A color gamut of 86% in the sRGB color space is what you can expect from the display of the X1 Carbon Gen 3. A calibrated color profile is available for download on ThinkScopes. The color space coverage is very good for an IPS panel.
The display panel you choose for your X1 Carbon Gen 3 can differ in characteristics.
|Weight||2.996 lb1.359 kg||2.877 lb1.305 kg||3.175 lb1.44 kg|
The ThinkPad X1 Carbon Gen 3 also has an ambient light sensor which is barely visible.
Touch 1440p display
These pictures were taken by Lenovo Insider Jane. This is how the X1 Carbon Gen 3 looks like with the multi-touch 1440p display. You can see somewhat glosiness in the display. If you prefer a matte display you should get the non-touch 1440p display. Jane usually doesn’t like glossy displays, but she said it doesn’t botter her here because it isn’t as glossy as the Yoga 3 Pro for example. The display is slightly glossier than the ThinkPad X301’s display.
Also note that a glass frame is used for the front bezel instead of the carbon fiber bezel found in the non-touch model.
TrackPoint, TrackPad & Keyboard
I think this is the most anticipated part of the review, the TrackPoint and Keyboard. So i am going to say straight off the bat that the new 6-row keyboard is simply superb, as you would expect in a typical ThinkPad. But more importantly, the new ThinkPad X1 Carbon Gen 3 keyboard layout is back to normal, no more of those odd layout to fit that touch sensitive Fn row. So all the backspace, Delete, Esc, CapsLock and Fn keys are back to where they should belong. I can’t tell you how grateful to have a proper keyboard layout. The X1 Carbon Gen 2 is like having a front wheel drive Supercar, it looks great on paper but awful to use in real life.
Now back to the other important point, the TrackPoint buttons. After using the old integrated everything ClickPad on the ThinkPad X1 Carbon Gen 2, and then coming back to this real TrackPoint buttons is a blessing, it makes you appreciate how important the TrackPoint really is. Trackpoint with real physical buttons is the only way to use TrackPoint, where your left and right click will never be misinterpretated as something else. Also, i am happy to report that Lenovo did not mess with the tactility of the TrackPoint buttons, it gives great feedback when pressed. Best of all, the new TrackPoint buttons are very quite and don’t make much noises at all, which is a blessing for people whom type a lot in meetings!
The TrackPad is similar in surface texture and feel to the one found on the X1 Carbon Gen 2, but it is physically smaller due to the need to make space for the real TrackPoint buttons. Also, the top side of the TrackPad can no longer be pressed like the old ClickPad, as it no longer acts as the trackpoint buttons. The bottom of the TrackPad still functions as either left or right buttons as per usual.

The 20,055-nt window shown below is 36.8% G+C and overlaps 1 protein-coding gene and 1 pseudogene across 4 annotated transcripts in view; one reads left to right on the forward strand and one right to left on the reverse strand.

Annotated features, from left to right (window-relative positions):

Now let’s look at the ThinkPad UltraNav settings in the Mouse Properties.
The dynamic keyboard row is now gone (hooray!!!). The delete-key, fn-key, printscreen-key, home-key, end-key, capslock-key are back in their original positions. Also the distance between the left control-key and the X-key, C-key are normal again. Basically, we are back in business, and no longer need to relearn touch typing like on the X1 Carbon Gen 2 forced you to.
The SSD in the X1C2 only supported SATA M.2 2280 NGFF SSDs. Which means that the port was only connected to SATA. With the X1C3, the socket is connected to both PCIe and SATAIII. In my sample I received a Samsung SM951 SSD and the read speeds reached 1350 MB/s in my tests. Considered that my X1C2 only achieved 560 MB/s on a SATAIII bus you can expect huge improvements in the responsiveness of the X1 Carbon 3rd generation with its new SSD.
Do not expect wonders in 7zip because it is still limited by CPU and RAM bandwidth. But copying files, moving files, installing programs, and installing Windows Updates will be finished 2-3 times as fast.
According to Samsung’s press release we should be able to read and write sequentially at 1600 MB/s and 1350 MB/s with PCIe 2.0.
If PCIe 3.0 is being used, we can see sequential read and write speeds of 2150 MB/s and 1550 MB/s respectively. The ThinkPad X1 Carbon Gen 3 uses PCIe 2.0.
The random read and write speeds top at 130000 IOPS and 85000 IOPS.
The power consumption of the Samsung SM951 has been drastically reduced compared to previous generations down to 2 mW in the L1 power state.
The Samsung SM951-series use 10nm NAND MLC flash memory.
In one word: ‘awesomeness’
The processor in my review ThinkPad X1 Carbon Gen 3 is a Intel Core i7-5600U which is a fastest dual core Broadwell-U CPU available at launch, with a base clock of 2.6GHz and a turbo boost of 3.2GHz on 1 core and 3.1GHz on 2 cores. The Intel Core i7-5600U is the direct successor to the Intel Core i7-4600U.